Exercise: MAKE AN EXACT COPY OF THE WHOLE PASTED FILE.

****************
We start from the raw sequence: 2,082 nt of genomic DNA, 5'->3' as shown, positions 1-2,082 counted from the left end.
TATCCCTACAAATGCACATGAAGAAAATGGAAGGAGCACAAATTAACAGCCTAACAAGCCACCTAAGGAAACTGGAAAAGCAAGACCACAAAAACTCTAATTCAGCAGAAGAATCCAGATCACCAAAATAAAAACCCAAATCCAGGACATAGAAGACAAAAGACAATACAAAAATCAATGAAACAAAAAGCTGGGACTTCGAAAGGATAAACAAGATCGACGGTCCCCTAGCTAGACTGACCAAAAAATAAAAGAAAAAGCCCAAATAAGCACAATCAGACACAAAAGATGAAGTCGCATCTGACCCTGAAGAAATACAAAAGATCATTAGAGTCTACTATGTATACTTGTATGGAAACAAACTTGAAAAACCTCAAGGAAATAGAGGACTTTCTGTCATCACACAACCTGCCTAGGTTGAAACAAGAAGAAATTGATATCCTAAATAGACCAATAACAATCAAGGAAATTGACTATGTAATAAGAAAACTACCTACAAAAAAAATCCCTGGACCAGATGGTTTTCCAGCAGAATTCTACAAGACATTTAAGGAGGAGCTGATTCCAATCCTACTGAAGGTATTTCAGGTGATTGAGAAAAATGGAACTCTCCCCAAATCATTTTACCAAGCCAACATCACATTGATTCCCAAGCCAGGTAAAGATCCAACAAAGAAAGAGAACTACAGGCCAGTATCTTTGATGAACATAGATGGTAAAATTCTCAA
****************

We start from the raw sequence: 2,082 nt of genomic DNA, 5'->3' as shown, positions 1-2,082 counted from the left end.
TATCCCTACAAATGCACATGAAGAAAATGGAAGGAGCACAAATTAACAGCCTAACAAGCCACCTAAGGAAACTGGAAAAGCAAGACCACAAAAACTCTAATTCAGCAGAAGAATCCAGATCACCAAAATAAAAACCCAAATCCAGGACATAGAAGACAAAAGACAATACAAAAATCAATGAAACAAAAAGCTGGGACTTCGAAAGGATAAACAAGATCGACGGTCCCCTAGCTAGACTGACCAAAAAATAAAAGAAAAAGCCCAAATAAGCACAATCAGACACAAAAGATGAAGTCGCATCTGACCCTGAAGAAATACAAAAGATCATTAGAGTCTACTATGTATACTTGTATGGAAACAAACTTGAAAAACCTCAAGGAAATAGAGGACTTTCTGTCATCACACAACCTGCCTAGGTTGAAACAAGAAGAAATTGATATCCTAAATAGACCAATAACAATCAAGGAAATTGACTATGTAATAAGAAAACTACCTACAAAAAAAATCCCTGGACCAGATGGTTTTCCAGCAGAATTCTACAAGACATTTAAGGAGGAGCTGATTCCAATCCTACTGAAGGTATTTCAGGTGATTGAGAAAAATGGAACTCTCCCCAAATCATTTTACCAAGCCAACATCACATTGATTCCCAAGCCAGGTAAAGATCCAACAAAGAAAGAGAACTACAGGCCAGTATCTTTGATGAACATAGATGGTAAAATTCTCAA